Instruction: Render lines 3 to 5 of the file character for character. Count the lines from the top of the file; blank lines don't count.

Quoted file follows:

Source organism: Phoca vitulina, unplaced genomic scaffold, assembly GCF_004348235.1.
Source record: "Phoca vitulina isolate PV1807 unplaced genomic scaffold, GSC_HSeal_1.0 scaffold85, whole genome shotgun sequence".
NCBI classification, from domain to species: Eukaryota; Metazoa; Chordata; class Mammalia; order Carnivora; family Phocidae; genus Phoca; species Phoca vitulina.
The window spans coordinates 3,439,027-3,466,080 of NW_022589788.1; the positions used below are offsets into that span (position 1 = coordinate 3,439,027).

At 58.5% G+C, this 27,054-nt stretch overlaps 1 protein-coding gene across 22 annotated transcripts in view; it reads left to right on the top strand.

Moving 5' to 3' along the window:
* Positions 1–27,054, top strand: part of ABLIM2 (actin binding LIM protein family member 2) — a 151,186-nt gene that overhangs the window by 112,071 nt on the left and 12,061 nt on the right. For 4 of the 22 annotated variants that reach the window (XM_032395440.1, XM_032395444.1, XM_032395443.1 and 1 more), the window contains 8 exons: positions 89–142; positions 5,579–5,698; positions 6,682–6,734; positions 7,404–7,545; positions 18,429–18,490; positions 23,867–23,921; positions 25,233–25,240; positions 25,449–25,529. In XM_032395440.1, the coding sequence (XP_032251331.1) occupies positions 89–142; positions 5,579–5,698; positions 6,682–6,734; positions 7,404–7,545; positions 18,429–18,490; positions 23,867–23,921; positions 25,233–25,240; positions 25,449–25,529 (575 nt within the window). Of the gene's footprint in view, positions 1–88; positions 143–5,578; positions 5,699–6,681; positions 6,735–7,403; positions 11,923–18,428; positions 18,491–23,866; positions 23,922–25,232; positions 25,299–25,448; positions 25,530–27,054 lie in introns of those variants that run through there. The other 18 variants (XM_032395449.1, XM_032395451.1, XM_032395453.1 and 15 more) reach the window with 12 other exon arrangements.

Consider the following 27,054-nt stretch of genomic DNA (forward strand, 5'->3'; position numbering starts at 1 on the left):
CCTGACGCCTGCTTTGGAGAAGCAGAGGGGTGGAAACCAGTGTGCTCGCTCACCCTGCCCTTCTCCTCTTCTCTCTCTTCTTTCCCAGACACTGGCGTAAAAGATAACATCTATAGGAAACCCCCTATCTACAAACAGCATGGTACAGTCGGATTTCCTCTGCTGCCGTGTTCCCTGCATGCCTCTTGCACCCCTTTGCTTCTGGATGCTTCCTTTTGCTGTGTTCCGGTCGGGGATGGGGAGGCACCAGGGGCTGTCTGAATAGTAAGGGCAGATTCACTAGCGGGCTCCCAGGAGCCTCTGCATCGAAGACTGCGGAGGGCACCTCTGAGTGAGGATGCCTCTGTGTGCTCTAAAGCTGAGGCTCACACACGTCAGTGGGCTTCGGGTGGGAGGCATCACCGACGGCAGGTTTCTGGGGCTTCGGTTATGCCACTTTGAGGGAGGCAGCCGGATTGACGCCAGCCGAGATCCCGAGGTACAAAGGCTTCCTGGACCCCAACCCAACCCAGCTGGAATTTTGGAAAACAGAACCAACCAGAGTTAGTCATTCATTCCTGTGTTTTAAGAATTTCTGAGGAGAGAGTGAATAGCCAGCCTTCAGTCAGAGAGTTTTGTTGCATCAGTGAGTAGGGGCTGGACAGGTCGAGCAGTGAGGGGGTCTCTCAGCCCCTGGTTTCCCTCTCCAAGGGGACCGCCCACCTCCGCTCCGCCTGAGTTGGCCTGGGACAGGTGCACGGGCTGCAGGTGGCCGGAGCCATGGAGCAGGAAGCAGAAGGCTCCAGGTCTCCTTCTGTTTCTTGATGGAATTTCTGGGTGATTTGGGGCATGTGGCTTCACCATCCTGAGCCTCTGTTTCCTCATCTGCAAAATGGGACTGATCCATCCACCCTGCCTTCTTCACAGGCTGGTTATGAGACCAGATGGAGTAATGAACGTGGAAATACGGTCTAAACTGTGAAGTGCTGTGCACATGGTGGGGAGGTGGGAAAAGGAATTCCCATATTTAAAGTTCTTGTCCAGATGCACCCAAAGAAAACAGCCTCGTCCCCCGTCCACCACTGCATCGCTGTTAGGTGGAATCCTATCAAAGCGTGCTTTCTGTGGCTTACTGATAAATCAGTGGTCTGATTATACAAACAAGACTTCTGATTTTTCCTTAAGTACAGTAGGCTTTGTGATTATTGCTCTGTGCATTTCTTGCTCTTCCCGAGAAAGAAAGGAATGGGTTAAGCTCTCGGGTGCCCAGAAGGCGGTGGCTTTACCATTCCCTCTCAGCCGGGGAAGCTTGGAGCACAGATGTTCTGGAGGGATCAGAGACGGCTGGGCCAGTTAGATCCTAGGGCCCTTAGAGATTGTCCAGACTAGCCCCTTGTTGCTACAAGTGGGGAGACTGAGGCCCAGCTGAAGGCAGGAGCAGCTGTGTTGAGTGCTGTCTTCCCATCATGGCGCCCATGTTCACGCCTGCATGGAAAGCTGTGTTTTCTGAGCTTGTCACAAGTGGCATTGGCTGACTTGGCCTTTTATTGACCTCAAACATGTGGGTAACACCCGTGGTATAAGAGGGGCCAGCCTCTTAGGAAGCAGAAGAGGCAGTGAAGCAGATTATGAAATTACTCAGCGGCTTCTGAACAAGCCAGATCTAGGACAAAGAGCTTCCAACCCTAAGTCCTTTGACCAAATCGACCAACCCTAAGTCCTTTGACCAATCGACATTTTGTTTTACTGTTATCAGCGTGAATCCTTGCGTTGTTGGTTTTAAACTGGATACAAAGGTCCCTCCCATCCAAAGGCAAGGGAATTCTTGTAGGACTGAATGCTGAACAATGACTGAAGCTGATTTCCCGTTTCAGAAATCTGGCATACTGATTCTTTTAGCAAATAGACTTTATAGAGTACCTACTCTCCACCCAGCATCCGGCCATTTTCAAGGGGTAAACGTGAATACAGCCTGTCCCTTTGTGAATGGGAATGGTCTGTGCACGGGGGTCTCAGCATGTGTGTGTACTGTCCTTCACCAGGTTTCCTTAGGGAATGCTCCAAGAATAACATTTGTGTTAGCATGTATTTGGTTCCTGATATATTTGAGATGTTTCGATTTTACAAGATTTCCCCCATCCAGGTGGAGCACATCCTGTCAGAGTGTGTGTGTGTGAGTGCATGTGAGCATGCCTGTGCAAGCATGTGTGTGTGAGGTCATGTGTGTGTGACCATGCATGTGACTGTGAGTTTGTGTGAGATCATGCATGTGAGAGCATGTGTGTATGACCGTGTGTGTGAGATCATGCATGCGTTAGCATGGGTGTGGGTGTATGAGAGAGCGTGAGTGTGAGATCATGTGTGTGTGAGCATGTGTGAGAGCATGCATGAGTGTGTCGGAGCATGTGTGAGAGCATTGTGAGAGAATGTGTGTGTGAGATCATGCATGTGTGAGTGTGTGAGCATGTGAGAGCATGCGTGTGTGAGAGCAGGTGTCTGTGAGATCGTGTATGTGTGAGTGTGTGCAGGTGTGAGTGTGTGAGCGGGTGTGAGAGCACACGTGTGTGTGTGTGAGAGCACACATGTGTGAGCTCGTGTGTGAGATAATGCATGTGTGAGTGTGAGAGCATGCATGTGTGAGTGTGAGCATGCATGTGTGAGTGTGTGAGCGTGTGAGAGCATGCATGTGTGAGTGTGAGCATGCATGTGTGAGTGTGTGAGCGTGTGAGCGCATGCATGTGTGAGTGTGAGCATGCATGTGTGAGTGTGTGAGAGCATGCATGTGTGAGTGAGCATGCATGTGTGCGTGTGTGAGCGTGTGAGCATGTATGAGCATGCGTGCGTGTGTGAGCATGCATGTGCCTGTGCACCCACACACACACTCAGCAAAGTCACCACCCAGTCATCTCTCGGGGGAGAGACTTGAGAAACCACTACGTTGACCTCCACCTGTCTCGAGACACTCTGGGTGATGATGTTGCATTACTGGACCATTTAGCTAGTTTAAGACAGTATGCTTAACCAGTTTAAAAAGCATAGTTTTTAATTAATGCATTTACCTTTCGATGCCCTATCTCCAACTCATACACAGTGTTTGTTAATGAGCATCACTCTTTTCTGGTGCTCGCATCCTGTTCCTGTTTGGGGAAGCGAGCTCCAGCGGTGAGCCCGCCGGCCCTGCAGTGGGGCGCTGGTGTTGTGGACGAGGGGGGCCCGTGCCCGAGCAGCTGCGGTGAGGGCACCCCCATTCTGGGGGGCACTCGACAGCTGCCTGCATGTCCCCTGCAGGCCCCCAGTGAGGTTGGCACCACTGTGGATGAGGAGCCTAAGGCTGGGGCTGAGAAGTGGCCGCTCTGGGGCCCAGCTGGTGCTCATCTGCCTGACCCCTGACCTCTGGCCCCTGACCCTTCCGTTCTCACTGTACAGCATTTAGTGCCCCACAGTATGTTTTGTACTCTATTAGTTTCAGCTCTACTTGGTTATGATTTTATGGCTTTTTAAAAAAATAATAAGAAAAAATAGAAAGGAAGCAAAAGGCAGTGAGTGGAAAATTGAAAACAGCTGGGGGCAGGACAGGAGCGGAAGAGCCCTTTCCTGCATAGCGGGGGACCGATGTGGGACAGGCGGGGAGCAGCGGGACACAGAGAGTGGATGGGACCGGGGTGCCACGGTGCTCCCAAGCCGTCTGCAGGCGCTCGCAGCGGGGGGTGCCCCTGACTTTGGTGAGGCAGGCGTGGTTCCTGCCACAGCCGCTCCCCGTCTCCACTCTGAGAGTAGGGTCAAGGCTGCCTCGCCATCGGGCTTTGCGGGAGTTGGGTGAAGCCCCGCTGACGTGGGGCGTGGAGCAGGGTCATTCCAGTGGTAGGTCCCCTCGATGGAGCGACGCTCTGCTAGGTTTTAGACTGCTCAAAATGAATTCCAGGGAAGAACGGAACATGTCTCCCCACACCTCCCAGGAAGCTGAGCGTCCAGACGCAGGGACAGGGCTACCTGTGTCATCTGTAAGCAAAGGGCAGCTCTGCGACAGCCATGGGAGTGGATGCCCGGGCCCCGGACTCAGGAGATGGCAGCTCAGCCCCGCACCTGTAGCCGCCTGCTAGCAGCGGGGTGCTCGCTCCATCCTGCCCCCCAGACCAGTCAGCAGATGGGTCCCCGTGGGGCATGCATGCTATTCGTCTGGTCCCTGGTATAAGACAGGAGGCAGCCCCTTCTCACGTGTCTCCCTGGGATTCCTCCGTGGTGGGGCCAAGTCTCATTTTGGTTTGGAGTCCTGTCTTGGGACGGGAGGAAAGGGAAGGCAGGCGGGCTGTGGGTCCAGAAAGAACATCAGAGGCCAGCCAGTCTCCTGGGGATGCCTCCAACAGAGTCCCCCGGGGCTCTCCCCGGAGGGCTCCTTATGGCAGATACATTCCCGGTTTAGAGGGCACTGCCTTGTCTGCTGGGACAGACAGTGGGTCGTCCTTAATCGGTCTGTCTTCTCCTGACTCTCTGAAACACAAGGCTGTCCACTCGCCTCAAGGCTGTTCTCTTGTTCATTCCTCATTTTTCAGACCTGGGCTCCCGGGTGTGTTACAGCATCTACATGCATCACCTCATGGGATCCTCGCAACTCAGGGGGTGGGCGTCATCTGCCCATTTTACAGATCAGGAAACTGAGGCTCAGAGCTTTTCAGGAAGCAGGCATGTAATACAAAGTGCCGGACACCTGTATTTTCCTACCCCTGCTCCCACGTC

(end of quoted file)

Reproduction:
NCBI classification, from domain to species: Eukaryota; Metazoa; Chordata; class Mammalia; order Carnivora; family Phocidae; genus Phoca; species Phoca vitulina.
The window spans coordinates 3,439,027-3,466,080 of NW_022589788.1; the positions used below are offsets into that span (position 1 = coordinate 3,439,027).

At 58.5% G+C, this 27,054-nt stretch overlaps 1 protein-coding gene across 22 annotated transcripts in view; it reads left to right on the top strand.